You probably realize there are a few twists and turns in that passage that we’ll go through this morning. We’ll try to explain some of those things along the way but you’ll notice that Peter does not say that you need to be a flashy apologist or a skilled debater in order to share the hope that is within you. What he says is that when you remember that Jesus is the chief cornerstone and the living stone and when you remember that you are called to declare God’s praises in your heart and in your behavior, then you will have opportunities. In order to evangelize, if we want to use that word, in the midst of trial, the believer must offer up spiritual sacrifices to God, proclaiming his excellences by living. Not by arguing or by clever speaking, but by living in three ways. These three ways, they are not sequentially presented in our text. Instead, Peter discusses them at multiple points throughout the text we just read. So, it’s not like the first point is found in verses 8-12, second point in verses 13-18 or anything like that. It’s more like each of these three points is discussed throughout this text.

I. Fearing God which rescues us from fearing man

The first way of evangelistic living involves fearing God which rescues us from fearing man.

I’ll try to state it in a little bit different way: when I entrust myself to God, then I am delivered from the fears that come when people harm me. Please don’t misunderstand me: I’m not saying that the hurt that other people might inflict upon me isn’t real or isn’t painful. What I am saying and what I believe to be an accurate representation of Scripture, is that our calling is to entrust ourselves to God, to the God of the Universe and then let the chips fall where they may. It’s probably not good to use a gambling reference on Sunday morning, so let’s put it another way. How about: we let his sovereign will be done in our lives as we entrust ourselves to him. This has been a theme in this section of Scripture. How do I submit to government? Especially when they irritate me or even hurt me? I’m not minimizing the frustration that can come. Government can and historically has placed horrible burdens on people. For evidence of that, we need to look no further than the language in the original version of our nation’s constitution that allowed for the practice of slavery. Government can put a hurt on anyone.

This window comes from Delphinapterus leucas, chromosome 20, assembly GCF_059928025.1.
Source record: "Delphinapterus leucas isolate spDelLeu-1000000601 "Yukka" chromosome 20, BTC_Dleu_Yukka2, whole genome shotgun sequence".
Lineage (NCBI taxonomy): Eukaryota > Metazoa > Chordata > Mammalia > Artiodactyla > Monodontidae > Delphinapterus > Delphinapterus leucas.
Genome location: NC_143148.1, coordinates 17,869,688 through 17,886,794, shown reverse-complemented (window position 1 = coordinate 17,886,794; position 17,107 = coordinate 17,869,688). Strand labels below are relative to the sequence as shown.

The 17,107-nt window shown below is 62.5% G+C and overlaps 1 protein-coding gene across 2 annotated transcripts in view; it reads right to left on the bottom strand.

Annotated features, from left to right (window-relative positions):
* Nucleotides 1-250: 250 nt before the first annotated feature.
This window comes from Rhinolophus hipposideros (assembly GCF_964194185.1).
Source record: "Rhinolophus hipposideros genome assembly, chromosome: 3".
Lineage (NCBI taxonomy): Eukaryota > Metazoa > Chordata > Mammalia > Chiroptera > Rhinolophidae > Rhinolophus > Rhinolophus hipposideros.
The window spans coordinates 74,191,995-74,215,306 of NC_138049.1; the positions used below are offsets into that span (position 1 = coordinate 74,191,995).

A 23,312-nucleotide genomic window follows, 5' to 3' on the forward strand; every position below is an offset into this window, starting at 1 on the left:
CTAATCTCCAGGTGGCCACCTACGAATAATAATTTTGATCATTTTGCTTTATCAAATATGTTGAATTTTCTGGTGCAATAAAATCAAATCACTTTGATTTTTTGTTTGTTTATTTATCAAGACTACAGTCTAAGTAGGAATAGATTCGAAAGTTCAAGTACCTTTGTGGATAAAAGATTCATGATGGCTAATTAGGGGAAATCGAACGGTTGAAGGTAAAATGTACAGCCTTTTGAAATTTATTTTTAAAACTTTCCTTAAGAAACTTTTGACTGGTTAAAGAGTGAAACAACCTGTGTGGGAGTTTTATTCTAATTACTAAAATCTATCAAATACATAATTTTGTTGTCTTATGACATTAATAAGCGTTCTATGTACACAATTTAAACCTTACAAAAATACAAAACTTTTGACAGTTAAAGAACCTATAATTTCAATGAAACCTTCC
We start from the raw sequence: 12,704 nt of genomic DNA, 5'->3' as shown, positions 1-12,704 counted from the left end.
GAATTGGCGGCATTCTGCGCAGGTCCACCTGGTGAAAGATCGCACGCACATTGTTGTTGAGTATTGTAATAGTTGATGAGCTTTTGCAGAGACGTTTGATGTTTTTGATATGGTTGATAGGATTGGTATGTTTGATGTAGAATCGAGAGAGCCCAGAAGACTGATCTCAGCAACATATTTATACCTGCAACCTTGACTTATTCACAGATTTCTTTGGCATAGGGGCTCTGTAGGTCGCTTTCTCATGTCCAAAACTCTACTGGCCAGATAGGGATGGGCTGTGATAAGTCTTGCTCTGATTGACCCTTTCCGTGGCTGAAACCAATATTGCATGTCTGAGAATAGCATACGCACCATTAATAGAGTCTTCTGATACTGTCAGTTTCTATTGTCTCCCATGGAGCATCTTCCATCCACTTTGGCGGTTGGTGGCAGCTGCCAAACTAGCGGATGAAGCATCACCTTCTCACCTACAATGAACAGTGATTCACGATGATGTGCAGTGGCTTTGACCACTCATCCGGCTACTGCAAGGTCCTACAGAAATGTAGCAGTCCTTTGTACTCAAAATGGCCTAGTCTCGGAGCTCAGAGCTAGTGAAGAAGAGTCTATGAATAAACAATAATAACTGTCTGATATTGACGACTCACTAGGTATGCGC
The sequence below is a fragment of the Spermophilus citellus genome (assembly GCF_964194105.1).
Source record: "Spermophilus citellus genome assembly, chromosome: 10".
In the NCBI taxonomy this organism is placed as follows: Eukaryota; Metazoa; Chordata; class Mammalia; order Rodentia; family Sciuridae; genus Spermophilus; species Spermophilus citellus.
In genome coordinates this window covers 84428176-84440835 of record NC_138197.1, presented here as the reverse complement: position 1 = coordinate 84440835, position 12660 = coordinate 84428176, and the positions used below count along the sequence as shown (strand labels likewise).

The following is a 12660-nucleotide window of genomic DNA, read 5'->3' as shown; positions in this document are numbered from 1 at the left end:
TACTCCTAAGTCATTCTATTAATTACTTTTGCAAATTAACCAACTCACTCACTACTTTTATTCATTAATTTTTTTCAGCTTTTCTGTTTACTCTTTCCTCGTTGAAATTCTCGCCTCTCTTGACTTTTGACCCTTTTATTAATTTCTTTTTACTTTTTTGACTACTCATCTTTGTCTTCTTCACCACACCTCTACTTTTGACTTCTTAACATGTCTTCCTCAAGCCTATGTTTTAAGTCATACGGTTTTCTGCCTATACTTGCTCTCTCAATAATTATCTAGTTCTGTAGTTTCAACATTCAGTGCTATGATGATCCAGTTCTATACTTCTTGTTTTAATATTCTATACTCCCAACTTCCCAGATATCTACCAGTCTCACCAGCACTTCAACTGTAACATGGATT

So, the solution for some is to find any way to avoid being hurt by the government but what God says is this: entrust yourself to me as the King of the Universe, entrust yourself to me knowing that the government’s authority is a derived one, derived from my authority. That’s the government, but what about your employer? How do you submit to your boss because they can make your life miserable for a while, can’t they? They sure can. I mean, imagine if your boss decided that he or she didn’t like you but that they were powerless to fire you and so what they did was make your life miserable. They gave you the worst assignments, they asked you to do things that they themselves had never done or would ever be willing to do and you took all the steps that you could to do your work well and the bottom line is that you had only one of two choices: either leave or submit. So, what do you do? You entrust yourself to God knowing that your boss’s authority is a derived authority. Maybe God is using that situation to move you on, in which case, you’re demonstrating that he is the one in control over your life. Or maybe he’s using the circumstance in part to show the world around you what it is like to live in a godly way in the midst of suffering. Either way, you entrust yourself to God.

Wives, how do you submit to your husbands? Again, entrust yourself to God. How do you husbands live with your wife in an understanding way when she does not want to be understood? I mean, you could be living with the Wicked Witch of the West incarnate, how do you handle that? You entrust yourself to God. Do you see how Peter is making that point through everything that we’ve seen up to the reading of the text this morning?

Now, in our lives we are tempted to fear man which encourages us to do whatever it takes to remove any suffering that we are experiencing which in turn, reveals that we have placed our trust in lesser forms of authority. “My life will be okay as long as I’m not hurt. As long as I’m not suffering.” But God’s advice is very different. He says, “I’m in this with you. We’re in this together.” He tells us that we need to deal with our trials and our sufferings and the fears that come from them by entrusting ourselves to him.